By John D. McKinnon and Ryan Tracy
Chip Somodevilla/Getty Images
WASHINGTON -- Facebook Inc. agreed to pay a record $5 billion fine and better police its data-privacy practices to settle a long-running federal investigation that has damaged the company’s standing with consumers and clouded its future.
Under the settlement, Facebook /zigman2/quotes/205064656/composite FB -1.32% founder and CEO Mark Zuckerberg will be required to certify that the company is in compliance with new privacy strictures, and could be subject to civil and criminal penalties for false certifications.
“The $5 billion penalty against Facebook is the largest ever imposed on any company for violating consumers’ privacy and almost 20 times greater than the largest privacy or data security penalty ever imposed worldwide, “ the Federal Trade Commission said in a news release. “It is one of the largest penalties ever assessed by the U.S. government for any violation.”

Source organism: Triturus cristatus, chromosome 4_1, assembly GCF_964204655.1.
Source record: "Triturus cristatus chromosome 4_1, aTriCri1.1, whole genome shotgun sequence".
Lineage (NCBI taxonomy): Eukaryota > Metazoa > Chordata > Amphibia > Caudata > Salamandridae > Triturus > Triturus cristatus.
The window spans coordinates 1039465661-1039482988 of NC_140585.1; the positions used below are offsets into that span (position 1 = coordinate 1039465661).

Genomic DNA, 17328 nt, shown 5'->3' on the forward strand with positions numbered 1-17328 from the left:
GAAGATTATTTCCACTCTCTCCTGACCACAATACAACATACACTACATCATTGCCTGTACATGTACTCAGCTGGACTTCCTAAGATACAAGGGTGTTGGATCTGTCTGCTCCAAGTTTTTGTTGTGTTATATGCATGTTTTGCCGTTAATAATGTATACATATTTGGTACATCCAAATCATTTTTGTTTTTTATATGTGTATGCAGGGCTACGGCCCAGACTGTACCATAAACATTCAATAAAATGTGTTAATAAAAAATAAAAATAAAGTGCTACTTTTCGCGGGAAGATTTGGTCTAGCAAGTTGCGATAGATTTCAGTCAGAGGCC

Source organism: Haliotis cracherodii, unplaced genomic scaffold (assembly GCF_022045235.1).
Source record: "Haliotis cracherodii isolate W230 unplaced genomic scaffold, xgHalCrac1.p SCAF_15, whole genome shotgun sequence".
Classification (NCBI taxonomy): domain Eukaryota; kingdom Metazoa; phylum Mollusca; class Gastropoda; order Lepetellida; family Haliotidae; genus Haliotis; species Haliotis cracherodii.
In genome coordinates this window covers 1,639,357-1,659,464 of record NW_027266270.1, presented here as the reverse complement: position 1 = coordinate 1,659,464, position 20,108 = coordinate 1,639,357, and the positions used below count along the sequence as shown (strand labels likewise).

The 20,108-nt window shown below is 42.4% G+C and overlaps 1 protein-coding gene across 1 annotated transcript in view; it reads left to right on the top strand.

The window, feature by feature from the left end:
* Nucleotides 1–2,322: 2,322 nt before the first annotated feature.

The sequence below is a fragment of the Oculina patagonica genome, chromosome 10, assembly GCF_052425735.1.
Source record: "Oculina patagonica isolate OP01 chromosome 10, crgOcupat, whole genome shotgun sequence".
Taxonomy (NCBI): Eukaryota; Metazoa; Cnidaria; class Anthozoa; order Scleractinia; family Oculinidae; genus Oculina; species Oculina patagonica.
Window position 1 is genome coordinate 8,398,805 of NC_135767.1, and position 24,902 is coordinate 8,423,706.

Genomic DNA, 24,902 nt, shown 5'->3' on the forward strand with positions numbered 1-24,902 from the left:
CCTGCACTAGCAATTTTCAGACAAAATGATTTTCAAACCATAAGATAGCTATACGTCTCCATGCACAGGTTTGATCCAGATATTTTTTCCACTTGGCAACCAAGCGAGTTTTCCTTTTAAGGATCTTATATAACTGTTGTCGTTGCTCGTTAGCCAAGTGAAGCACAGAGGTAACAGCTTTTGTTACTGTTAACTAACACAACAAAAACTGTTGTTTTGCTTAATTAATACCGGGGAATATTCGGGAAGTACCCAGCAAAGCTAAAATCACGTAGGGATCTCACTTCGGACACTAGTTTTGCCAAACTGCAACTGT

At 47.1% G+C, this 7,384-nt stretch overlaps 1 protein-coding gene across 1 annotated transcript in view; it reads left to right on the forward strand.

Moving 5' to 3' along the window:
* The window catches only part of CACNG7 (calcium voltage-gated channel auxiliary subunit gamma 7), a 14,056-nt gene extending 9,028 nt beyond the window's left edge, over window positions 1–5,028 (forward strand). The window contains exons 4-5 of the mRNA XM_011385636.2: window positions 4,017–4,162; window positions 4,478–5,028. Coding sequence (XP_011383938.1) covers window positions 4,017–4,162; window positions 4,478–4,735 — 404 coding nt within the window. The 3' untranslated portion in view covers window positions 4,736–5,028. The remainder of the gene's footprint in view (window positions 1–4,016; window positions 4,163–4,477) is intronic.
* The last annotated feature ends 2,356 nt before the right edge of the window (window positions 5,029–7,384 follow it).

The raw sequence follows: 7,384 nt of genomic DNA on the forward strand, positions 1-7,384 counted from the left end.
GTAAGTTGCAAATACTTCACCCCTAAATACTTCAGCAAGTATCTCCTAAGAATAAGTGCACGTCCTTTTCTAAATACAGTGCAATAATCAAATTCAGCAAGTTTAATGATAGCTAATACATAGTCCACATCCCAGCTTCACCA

But the force of the decision was blunted by stinging dissents from the two Democrats on the five-member commission, who said the financial penalty was insufficient and the settlement does little to change Facebook’s basic incentives to gather and leverage users’ data.
“The settlement imposes no meaningful changes to the company’s structure or financial incentives, which led to these violations,” commissioner Rohit Chopra said in a statement. “Nor does it include any restrictions on the company’s mass surveillance or advertising tactics.”
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